New Federal Theatre Presents Octoberfest

Five Plays to Insp0ire

By: - Oct 25, 2020

Woody King Jr.'s Federal Theater presents Octoberfest: Five plays that reawaken, inspire, and remind us of the struggle for freedom and dignity of African-Americans. Each piece, with its own history of previous production success, has been re-imagined. Billed as readings, seasoned actors and directors take us to a new form of theatrical communication in the “zoom style” medium.

From the Mississippi Delta
Written by Endesha Ida Mae Holland
Directed by Ed Smith 
Assistant Director John Scutchins

From the Mississippi Delta is an autobiographical drama of the triumph of the civil rights movement in Mississippi through the story of a woman whose life was transformed. It is a tale of a woman's personal journey from the isolated, brutally segregated and oppressed world of a small town in Mississippi to the academically and socially cosmopolitan world of the international civil rights movement. 

We are presented with the microcosm of the changes wrought by a generation. The drama was presented as a montage of monologues describing incidents in Holland's life. Gracefully utilizing the “zoom style” medium which our “darkened stage era” requires, Smith and Scutchins build a vivid picture through the voices of three actors,{Brenda Denmark, Elain Graham, Verneice Turner} and a narrator, Beethovan Oden. The three women speaking directly to the audience, do far more than a reading. They sing, they cry, they demand that we believe the stories which unfold. We are carried into the the neglected corner of the delta where the relationship of white and black has changed little since the days of slavery and the hopes of escape are almost as treacherous and uncertain. We swell with a sense of pride and growth as the character's personal hopes for a better way of life blend and become part of the national voice for change.

Medal of Honor Rag
Written byTom Cole
Directed by A. Dean Irby

The piece confronts the trauma of survival as Medal of Honor winning African-American Vietnam vet, Dale Jackson, (Beethovan Oden) suffers a collapse of his mental health and is treated by a Jewish psychiatrist at a Veterans' Administration hospital. The doctor (Micah Stock) is himself a survivor, the child who was sent out of harms way as the Nazis entered Poland. No one in his family survived. Jackson saw every man in his platoon burned when an ambush struck their tank. He had been transferred to a different tank. 

Why did I survive, while others became cinders? Both men live within the essence of this pain. The veteran blames himself not only for his survival but for having become a killer himself. The brutal irony of his life is that he feels that he has been rewarded by our country for being exactly what he was brought up to know is wrong.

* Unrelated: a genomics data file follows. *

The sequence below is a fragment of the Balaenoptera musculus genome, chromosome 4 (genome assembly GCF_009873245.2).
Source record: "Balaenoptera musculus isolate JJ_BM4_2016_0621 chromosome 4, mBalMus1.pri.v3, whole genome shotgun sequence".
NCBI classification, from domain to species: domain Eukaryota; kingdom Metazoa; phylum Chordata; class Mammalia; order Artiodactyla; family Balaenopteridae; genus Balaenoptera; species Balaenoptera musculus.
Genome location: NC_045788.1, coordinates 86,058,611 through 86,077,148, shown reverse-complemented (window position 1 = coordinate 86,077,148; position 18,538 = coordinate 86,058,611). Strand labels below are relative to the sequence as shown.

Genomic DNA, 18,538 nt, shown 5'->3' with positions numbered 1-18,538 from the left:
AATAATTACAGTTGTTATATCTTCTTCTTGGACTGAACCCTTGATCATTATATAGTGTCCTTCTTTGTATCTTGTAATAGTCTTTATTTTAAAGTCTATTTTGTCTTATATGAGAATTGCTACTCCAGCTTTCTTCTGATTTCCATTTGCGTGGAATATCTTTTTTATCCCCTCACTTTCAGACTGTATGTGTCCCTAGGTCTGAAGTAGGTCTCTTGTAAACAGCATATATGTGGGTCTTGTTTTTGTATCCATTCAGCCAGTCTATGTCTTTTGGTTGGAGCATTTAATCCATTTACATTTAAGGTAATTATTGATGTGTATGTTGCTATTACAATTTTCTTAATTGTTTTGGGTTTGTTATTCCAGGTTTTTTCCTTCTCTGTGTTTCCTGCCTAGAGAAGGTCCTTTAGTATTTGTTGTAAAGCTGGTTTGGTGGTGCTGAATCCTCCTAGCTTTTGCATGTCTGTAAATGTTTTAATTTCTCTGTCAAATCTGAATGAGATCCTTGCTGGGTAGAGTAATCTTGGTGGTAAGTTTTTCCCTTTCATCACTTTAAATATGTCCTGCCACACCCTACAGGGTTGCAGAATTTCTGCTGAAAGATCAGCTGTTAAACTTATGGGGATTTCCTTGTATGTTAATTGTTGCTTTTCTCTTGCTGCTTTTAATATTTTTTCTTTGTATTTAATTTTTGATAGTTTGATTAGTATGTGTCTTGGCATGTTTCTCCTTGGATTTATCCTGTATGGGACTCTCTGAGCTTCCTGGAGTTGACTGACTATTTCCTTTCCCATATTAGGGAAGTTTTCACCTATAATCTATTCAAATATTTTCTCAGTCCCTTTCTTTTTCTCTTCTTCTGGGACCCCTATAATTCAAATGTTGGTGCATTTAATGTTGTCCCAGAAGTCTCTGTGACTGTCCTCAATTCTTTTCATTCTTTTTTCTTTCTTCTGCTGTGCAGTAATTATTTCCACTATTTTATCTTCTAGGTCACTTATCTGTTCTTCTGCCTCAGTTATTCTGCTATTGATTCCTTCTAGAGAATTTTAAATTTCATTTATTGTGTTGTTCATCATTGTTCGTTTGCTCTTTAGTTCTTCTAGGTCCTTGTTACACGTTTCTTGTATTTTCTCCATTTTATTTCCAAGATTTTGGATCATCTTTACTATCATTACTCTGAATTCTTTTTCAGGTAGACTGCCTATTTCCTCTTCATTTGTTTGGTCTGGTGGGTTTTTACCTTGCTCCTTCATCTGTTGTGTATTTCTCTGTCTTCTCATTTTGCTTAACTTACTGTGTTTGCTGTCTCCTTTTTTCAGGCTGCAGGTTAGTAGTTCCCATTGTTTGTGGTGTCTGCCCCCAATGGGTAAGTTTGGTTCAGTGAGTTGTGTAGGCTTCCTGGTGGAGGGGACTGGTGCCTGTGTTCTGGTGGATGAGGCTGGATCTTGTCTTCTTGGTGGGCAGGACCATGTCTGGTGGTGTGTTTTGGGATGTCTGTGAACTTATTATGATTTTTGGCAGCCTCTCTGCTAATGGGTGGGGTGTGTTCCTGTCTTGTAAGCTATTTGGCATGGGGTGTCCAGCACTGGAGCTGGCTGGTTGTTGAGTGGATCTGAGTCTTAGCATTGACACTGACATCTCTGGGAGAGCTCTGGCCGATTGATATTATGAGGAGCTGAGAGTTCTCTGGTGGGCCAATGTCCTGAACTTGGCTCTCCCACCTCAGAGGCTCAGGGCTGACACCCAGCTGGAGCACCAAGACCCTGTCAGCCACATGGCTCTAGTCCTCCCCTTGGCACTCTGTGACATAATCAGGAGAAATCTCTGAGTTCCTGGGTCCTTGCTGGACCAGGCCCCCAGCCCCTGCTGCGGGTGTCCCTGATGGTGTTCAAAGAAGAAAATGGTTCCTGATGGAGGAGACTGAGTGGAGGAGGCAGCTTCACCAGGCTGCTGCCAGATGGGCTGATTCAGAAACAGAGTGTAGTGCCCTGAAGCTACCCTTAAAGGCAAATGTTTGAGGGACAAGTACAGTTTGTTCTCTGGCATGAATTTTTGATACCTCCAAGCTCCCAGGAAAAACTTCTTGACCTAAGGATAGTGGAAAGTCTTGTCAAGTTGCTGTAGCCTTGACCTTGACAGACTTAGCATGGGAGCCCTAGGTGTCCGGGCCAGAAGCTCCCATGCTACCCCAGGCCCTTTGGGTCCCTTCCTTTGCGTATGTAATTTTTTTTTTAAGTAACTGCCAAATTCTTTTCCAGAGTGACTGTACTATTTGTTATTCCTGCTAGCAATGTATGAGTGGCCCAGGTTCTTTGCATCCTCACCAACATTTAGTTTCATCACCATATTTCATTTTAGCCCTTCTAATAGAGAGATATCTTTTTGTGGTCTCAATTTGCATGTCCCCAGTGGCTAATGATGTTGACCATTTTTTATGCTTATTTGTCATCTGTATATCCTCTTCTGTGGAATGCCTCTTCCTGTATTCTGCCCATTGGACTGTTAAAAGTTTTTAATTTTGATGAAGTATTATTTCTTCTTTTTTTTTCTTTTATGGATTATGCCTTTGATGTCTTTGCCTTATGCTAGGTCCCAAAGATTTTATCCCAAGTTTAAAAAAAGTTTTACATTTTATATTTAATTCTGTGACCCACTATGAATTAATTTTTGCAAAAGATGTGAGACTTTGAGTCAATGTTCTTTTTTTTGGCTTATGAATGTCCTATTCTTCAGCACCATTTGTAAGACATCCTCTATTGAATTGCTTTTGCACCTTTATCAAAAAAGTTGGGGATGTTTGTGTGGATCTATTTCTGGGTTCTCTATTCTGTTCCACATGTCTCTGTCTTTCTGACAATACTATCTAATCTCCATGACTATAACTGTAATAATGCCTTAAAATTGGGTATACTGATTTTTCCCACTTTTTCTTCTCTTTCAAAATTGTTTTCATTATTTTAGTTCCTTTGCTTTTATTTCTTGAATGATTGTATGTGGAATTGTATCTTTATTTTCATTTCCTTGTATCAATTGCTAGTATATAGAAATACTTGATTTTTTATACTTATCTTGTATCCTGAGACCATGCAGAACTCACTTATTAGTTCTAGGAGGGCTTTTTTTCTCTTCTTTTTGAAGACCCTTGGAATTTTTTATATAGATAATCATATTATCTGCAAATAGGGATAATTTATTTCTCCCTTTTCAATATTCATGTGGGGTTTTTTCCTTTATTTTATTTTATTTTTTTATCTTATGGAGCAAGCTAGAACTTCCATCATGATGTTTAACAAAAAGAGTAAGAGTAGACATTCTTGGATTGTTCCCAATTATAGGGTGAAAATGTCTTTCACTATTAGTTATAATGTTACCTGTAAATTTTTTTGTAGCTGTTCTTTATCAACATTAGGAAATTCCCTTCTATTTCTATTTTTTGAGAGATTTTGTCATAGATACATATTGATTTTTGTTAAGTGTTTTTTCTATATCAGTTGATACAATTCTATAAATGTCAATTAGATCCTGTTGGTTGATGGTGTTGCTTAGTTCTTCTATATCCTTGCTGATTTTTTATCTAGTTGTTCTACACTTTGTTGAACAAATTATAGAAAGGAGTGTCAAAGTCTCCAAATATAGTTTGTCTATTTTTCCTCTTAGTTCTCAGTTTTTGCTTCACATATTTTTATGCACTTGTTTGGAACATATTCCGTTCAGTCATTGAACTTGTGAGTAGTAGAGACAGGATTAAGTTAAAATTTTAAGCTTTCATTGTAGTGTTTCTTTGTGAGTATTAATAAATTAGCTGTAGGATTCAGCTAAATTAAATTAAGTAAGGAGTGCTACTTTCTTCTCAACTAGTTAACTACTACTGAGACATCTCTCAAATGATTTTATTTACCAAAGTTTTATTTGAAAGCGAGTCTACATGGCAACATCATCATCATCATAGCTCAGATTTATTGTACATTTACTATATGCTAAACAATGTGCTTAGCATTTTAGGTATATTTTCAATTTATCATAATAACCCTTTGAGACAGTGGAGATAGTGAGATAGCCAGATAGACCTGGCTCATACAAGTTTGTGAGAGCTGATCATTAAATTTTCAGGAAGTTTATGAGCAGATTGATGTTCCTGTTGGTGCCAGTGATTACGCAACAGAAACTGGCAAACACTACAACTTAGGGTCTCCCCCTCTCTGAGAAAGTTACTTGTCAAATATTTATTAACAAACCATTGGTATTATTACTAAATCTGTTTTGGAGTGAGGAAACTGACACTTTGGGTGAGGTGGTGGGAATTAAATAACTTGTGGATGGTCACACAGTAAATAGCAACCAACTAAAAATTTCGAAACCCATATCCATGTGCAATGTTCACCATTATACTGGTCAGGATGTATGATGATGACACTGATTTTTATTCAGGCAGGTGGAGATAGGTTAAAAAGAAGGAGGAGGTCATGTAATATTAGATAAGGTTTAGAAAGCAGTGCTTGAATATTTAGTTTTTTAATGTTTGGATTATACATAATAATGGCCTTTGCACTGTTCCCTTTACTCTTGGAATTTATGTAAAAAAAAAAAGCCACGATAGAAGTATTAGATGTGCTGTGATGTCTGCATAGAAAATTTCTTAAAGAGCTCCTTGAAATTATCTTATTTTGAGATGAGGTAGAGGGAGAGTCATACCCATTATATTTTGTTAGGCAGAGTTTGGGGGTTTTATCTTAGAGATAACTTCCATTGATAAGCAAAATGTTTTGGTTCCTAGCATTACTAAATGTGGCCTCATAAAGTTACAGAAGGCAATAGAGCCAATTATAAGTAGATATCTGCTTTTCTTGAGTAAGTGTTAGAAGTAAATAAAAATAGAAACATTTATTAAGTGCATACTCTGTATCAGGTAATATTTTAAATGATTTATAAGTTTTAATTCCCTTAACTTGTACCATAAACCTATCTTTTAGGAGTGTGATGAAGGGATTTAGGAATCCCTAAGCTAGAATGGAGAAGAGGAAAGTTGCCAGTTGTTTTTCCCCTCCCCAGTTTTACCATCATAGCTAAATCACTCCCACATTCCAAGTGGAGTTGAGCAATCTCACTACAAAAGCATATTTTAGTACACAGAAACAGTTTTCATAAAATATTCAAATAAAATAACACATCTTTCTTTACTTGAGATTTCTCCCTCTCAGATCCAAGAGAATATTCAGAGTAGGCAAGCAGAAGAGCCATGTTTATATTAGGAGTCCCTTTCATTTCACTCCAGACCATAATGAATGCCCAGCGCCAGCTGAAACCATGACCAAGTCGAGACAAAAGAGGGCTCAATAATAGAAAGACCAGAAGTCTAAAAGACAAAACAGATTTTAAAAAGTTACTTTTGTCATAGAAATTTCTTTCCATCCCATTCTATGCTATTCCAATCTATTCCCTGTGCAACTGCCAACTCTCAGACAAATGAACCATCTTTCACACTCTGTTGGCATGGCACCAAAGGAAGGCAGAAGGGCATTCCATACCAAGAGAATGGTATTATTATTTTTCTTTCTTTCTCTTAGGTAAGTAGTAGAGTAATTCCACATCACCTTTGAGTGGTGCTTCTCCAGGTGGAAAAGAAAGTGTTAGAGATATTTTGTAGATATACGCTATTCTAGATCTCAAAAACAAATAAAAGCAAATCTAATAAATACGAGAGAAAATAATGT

Cole's script, a dialog within the confines of the doctors office, poses the pain of a generation. The children of the post WWII 'boom' whose values were built upon our victory over fascism, found themselves confronted by becoming the enemy. Jackson embodies the African-American struggle to achieve what is rewarded by the country and at the same time ignore the loss of so many lives in the process. Irby's skillful timing of the minimal action drama is purposeful and effective. We feel the tension between the two men, and although they are not in fact facing each other on stage, they do face off in this poignant piece. Oden and Stock work well 'together', and their ability to respond to each other's energy creates a strong realistic feel.

The Festival has also reached back having re-imagined James De Jonah's Do Lord Remind Me. The play is based upon the compilation of recorded memoirs of formerly enslaved contributors made by the Federal Writers Project in the 1930's. Hearing the stories “in their own words”, is a powerful way to experience the presence of the past.

Clare' Coss's Dr. DuBois and Miss Ovington recalls the relationship between the great scholar and the NAACP leader. It is a reflection of the relationship between African-Americans and white civil rights activists, as well as the changing visions of radical and more measured methods of effecting change. 

Yet to be released is Stories of the Old Days by Bill Harris. In this piece, two people in their 60's, whose life stories are very different, reflect upon their lives. This production is available for viewing beginning Friday October 30 at 7pm. It will run through Sunday November 1 at midnight. I would recommend it. This series has powerfully re-envisioned visionary classics.